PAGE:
Toyota Corolla 1993 rv seca
Owner Review

1993 Toyota Corolla RV Seca review

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We bought this awful green-coloured 1993 RV Toyota Corolla from Brian Hilton Toyota in Gosford back in February 1994. It was an ex-demo car with 3000km on the clock at the time. It was first registered on the 30th of December 1993, perhaps to boost sales figures for the month?

They certainly were not a cheap car when new - $28,000 and this was not the top of the range 'Ultima' model. Just look at the value-packed models you get today for a lot less money.

It was sold to me as 'Sporty' (not). I was trading in a Corolla GTi for this? The car has now done almost 390,000 trouble-free kilometres.

It has been very reliable. Apart from regular servicing (the oil has been changed every 5000km since new), the only items that have failed have been split CV boots about 15 years ago, the radiator 6 years ago, the high-power Fujitsu radio/cassette player 3 years ago and water pump 2 years ago.

The aircon still works okay and we still have the original stainless steel exhaust with no rust.

The twin cam 1.8-litre EFI with 4-speed auto has been powerful enough. It's quite smart off the line, but nothing startling. The fuel economy average is about 400 kilometres per tank, which becomes worse around town. It's much better on a run. The ride and handling were never impressive - it's far too soft and rolls a lot in corners.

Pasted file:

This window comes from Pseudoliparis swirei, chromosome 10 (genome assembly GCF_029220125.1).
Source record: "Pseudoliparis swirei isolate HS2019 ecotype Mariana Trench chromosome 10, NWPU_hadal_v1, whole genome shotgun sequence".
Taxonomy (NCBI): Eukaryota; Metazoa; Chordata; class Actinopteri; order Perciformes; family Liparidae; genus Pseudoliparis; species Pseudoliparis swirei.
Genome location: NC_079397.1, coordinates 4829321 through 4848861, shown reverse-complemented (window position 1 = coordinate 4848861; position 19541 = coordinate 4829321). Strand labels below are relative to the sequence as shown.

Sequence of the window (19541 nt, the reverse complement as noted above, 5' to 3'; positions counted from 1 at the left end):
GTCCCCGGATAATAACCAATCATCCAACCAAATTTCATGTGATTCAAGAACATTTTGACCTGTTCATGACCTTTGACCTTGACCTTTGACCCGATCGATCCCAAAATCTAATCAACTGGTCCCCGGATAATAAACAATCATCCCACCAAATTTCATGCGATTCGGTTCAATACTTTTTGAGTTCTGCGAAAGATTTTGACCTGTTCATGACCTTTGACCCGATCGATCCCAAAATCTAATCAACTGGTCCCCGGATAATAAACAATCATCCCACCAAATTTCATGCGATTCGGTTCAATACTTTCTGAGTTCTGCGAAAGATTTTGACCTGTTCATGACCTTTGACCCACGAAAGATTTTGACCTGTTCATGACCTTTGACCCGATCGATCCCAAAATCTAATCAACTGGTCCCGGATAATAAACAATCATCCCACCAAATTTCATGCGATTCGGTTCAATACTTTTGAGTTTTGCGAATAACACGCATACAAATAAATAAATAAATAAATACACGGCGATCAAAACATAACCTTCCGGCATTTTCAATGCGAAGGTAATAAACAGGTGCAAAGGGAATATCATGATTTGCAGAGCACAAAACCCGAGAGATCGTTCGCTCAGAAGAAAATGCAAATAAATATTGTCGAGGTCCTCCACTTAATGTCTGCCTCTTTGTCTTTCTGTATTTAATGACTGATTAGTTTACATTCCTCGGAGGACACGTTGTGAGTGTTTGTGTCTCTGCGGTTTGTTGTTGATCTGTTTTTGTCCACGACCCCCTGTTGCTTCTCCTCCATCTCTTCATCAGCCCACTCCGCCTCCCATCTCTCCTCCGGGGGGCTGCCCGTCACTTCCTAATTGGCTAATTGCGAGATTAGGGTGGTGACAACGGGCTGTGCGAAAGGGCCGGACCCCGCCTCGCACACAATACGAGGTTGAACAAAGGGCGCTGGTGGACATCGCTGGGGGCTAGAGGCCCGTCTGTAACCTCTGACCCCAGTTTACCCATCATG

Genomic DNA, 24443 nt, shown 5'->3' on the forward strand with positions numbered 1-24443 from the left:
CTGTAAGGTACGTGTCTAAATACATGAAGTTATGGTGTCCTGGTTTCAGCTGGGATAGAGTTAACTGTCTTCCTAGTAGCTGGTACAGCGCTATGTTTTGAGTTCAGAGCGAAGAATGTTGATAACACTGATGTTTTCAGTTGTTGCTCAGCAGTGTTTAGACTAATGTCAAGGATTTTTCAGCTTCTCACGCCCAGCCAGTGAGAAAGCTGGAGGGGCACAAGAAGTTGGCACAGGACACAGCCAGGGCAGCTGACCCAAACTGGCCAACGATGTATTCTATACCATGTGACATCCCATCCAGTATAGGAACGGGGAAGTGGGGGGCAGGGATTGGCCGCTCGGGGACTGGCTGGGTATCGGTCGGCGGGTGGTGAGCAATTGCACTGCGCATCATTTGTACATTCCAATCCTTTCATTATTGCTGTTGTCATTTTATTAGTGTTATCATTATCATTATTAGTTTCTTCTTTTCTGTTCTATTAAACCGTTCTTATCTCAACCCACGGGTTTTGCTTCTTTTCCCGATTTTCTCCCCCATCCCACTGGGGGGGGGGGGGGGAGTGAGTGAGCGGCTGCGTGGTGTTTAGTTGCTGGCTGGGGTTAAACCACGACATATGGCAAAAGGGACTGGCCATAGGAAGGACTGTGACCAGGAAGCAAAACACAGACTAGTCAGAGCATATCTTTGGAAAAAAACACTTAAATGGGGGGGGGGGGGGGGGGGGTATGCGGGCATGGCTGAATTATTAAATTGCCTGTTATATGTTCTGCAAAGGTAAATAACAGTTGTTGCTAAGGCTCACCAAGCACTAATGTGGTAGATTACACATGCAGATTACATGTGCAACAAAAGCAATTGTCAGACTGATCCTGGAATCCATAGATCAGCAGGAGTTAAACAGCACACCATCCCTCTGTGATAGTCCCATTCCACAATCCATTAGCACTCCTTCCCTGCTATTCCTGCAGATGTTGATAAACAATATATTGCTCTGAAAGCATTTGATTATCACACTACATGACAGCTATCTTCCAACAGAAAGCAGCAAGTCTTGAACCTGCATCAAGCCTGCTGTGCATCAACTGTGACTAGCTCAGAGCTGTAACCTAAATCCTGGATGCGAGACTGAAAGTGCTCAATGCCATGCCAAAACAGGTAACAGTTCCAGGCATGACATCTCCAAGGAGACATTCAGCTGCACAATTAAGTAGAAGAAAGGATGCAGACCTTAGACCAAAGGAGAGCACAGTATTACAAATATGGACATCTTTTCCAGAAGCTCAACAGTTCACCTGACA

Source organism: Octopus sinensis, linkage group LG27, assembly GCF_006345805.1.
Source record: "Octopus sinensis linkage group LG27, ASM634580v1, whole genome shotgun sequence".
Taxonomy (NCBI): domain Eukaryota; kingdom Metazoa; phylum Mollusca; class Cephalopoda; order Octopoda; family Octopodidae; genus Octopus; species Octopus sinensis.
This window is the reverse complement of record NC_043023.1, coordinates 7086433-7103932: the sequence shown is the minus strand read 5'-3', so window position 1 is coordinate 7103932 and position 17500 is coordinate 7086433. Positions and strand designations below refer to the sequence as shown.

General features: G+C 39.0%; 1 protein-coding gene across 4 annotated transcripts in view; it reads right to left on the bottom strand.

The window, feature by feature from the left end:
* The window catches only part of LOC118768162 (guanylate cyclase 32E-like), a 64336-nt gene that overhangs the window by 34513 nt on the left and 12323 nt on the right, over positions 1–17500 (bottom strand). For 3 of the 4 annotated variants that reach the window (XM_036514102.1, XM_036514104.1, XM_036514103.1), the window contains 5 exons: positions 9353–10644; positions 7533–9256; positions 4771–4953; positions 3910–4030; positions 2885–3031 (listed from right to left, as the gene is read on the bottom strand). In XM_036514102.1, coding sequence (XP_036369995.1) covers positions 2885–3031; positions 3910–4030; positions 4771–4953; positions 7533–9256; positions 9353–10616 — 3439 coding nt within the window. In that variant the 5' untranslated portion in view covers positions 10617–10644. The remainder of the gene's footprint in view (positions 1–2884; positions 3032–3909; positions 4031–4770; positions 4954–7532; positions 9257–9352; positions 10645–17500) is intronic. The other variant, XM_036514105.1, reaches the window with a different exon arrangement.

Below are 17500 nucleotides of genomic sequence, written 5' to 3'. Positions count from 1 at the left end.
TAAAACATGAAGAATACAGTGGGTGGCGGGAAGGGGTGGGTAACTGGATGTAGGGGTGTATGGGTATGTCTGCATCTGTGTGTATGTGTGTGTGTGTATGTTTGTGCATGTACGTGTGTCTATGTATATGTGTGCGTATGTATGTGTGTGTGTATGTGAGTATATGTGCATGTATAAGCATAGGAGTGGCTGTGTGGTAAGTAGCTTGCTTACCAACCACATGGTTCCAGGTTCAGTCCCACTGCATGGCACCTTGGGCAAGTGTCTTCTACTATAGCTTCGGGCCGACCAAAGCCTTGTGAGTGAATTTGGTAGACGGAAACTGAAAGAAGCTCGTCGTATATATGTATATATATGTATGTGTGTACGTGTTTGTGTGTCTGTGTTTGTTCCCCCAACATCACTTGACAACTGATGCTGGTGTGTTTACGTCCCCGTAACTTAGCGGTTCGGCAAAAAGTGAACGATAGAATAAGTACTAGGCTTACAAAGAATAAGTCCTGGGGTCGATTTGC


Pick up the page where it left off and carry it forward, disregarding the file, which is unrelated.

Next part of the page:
Technology? There's none I can think of; no ABS, airbags, electric windows, cruise control etc. It does have central locking and Bluetooth with the new radio. The Corolla is a practical car for two adults and two children, and is regularly used as Mum's taxi.

The kids have learnt to drive in it over the years. It easily sits at 110-120km/h on the freeway and it has now started to get appreciative looks, due to the car's age and good condition.

The threat for the past four years has been that when it goes wrong, we will get rid of it! The problem is that it just keeps going and any repairs have been reasonably priced. So Toyota, how do you expect to sell new cars when you make your older models as reliable as this?